South Atlantic Submarine Fiber system to Connect Africa and Latin America

Angola based state-owned telecom telecommunication company, iAngola Cables is ready to deploy a 260 million US dollars-worth submarine fiber optic cable linking Angola and Brazil, the South Atlantic Cable System in an effort to provide high-speed data connections connecting two continents.

The optical fiber cable will be 6,000 kilometers long and will link the capital Luanda (Angola) to Fortaleza (Brazil). The cable link is expected to be operational in 2015 and is designed to have a data transmission capacity of 40 Tbps (terabits per second).

The bank guarantee, from two Angolan banks, was granted to state-owned company iAngola Cables and is intended to lay an undersea telecommunications cable between Angola and Brazil, called the South Atlantic Cable System, and another between Brazil and the United States, called the Americas Cable.

An optical fiber cable containing one or more optical fibers are used as telecommunication cable to carry information at the speed of light utilizing the total internal reflection of optical signals when injected into optical fibers. Optical fibers are coated with acrylate coating layers and are secured in protective tubes and further protected using sheathing and armoring materials suitable for the environment before deploying in terrestrial and submarine fields.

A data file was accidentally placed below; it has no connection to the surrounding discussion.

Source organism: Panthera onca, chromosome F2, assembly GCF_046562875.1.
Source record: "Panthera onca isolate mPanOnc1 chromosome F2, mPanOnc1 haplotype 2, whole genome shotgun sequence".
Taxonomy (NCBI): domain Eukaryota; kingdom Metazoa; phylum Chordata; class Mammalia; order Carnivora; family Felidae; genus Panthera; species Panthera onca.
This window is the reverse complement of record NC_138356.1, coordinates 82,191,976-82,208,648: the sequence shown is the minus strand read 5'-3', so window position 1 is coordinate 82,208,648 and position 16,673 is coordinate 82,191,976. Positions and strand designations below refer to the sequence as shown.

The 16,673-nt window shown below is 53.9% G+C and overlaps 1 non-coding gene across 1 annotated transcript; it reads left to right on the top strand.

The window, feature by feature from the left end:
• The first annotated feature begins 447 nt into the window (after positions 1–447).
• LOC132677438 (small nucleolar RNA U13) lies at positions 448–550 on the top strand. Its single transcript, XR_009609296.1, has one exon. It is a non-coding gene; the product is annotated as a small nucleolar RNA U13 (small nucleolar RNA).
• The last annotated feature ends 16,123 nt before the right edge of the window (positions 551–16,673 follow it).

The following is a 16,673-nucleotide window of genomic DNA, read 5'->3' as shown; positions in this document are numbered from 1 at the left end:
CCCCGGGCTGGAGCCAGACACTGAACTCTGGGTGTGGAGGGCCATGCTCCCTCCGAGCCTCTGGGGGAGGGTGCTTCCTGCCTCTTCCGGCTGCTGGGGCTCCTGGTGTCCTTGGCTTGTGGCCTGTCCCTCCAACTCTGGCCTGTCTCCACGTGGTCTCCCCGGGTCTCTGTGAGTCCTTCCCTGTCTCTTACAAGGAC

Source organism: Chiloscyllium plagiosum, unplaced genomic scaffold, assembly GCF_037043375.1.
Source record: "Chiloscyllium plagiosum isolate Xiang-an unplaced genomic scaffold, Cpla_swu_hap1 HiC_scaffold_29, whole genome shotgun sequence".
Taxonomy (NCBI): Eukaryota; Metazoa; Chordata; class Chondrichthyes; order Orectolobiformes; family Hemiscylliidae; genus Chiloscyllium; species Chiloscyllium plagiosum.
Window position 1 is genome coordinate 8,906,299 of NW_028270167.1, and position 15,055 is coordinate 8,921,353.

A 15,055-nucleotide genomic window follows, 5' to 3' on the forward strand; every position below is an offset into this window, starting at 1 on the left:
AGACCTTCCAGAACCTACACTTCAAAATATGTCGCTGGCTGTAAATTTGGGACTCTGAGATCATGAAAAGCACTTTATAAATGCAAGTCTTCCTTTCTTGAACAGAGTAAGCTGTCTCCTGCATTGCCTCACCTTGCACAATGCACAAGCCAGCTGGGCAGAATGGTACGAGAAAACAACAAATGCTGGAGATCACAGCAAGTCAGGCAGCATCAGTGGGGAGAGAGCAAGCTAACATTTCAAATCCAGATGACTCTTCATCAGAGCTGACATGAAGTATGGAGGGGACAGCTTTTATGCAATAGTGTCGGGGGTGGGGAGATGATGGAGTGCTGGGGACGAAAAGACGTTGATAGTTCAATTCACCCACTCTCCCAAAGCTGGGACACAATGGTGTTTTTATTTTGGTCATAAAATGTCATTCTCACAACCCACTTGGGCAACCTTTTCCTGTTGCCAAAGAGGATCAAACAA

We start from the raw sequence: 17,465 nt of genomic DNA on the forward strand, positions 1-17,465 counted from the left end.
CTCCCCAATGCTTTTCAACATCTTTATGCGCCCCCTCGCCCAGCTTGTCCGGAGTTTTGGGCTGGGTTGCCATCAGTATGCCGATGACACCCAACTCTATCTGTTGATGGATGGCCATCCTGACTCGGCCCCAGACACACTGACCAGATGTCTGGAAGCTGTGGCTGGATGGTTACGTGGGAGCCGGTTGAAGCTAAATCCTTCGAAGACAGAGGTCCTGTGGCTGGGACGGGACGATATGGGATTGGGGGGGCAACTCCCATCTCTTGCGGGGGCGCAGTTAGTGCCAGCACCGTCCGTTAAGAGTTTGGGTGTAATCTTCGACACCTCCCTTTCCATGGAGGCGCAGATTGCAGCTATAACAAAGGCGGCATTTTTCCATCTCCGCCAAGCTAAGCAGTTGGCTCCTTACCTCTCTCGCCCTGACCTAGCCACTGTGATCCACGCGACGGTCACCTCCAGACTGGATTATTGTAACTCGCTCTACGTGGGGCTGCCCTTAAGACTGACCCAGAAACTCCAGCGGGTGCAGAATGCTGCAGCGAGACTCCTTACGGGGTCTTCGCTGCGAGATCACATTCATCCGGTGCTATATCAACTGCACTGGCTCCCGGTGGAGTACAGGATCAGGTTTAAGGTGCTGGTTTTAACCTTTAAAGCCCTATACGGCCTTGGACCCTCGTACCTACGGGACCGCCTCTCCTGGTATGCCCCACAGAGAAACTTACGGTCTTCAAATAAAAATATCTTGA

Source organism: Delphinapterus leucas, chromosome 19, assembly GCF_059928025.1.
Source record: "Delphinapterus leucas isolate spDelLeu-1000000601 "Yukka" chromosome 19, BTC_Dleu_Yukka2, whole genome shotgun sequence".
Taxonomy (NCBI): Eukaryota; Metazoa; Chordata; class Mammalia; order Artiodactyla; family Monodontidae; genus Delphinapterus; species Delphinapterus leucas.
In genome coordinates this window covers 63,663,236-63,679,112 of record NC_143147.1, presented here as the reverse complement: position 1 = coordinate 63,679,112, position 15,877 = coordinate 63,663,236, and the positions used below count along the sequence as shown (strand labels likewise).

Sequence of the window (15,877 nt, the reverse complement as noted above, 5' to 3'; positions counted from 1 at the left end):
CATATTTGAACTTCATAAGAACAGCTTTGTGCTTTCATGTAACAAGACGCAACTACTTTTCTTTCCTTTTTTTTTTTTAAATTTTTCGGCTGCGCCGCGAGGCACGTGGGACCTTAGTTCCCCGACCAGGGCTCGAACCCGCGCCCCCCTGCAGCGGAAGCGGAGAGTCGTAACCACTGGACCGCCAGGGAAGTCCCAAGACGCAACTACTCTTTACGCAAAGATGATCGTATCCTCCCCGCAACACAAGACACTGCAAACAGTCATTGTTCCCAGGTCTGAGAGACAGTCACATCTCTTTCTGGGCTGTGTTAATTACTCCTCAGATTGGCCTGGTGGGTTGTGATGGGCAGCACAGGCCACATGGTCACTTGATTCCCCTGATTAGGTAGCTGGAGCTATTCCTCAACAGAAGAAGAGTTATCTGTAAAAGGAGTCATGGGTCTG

In Angola, access to information and communication technologies (ICTs) has improved dramatically since the end of the Angolan Civil War in 2002 that ravaged the country from its start in 1975. In 2001, the Angola government began adopting regulations to liberalize the telecom industry, which enabled private investments to revitalize the country’s ICT infrastructure that had been severely damaged by the decades-long conflict. Today, Angola has one of the largest mobile telecom markets in sub-Saharan Africa and internet access is growing steadily.

By connecting Latin America to Angola, the country could be a hub for telecommunication services between Latin American and Asian countries. Fiber optic networks have the potential to change the economy of a country by directly visible outputs and invisible outputs.

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